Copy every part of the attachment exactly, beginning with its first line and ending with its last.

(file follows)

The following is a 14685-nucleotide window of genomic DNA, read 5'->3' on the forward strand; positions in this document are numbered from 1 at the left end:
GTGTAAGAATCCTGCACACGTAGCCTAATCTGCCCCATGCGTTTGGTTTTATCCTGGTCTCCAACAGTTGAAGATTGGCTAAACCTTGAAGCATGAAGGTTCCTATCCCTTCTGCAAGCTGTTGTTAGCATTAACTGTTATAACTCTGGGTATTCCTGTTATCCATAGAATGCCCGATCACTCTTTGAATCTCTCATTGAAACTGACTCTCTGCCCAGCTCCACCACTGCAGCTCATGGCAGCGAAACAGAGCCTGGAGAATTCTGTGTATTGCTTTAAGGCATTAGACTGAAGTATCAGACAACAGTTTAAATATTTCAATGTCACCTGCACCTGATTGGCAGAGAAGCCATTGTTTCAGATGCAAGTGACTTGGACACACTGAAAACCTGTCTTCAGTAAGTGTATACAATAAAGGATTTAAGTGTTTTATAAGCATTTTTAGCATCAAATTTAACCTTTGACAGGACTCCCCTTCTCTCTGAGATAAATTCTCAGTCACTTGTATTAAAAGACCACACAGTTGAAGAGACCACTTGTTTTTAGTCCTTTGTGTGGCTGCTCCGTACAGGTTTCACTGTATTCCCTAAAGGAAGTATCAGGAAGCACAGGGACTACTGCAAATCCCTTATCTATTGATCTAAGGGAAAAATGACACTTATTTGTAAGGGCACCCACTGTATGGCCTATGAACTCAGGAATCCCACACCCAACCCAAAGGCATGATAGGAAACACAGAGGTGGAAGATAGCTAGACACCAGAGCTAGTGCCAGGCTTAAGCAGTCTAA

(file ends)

The following is a 14685-nucleotide window of genomic DNA, read 5'->3' on the forward strand; positions in this document are numbered from 1 at the left end:
GTGTAAGAATCCTGCACACGTAGCCTAATCTGCCCCATGCGTTTGGTTTTATCCTGGTCTCCAACAGTTGAAGATTGGCTAAACCTTGAAGCATGAAGGTTCCTATCCCTTCTGCAAGCTGTTGTTAGCATTAACTGTTATAACTCTGGGTATTCCTGTTATCCATAGAATGCCCGATCACTCTTTGAATCTCTCATTGAAACTGACTCTCTGCCCAGCTCCACCACTGCAGCTCATGGCAGCGAAACAGAGCCTGGAGAATTCTGTGTATTGCTTTAAGGCATTAGACTGAAGTATCAGACAACAGTTTAAATATTTCAATGTCACCTGCACCTGATTGGCAGAGAAGCCATTGTTTCAGATGCAAGTGACTTGGACACACTGAAAACCTGTCTTCAGTAAGTGTATACAATAAAGGATTTAAGTGTTTTATAAGCATTTTTAGCATCAAATTTAACCTTTGACAGGACTCCCCTTCTCTCTGAGATAAATTCTCAGTCACTTGTATTAAAAGACCACACAGTTGAAGAGACCACTTGTTTTTAGTCCTTTGTGTGGCTGCTCCGTACAGGTTTCACTGTATTCCCTAAAGGAAGTATCAGGAAGCACAGGGACTACTGCAAATCCCTTATCTATTGATCTAAGGGAAAAATGACACTTATTTGTAAGGGCACCCACTGTATGGCCTATGAACTCAGGAATCCCACACCCAACCCAAAGGCATGATAGGAAACACAGAGGTGGAAGATAGCTAGACACCAGAGCTAGTGCCAGGCTTAAGCAGTCTAA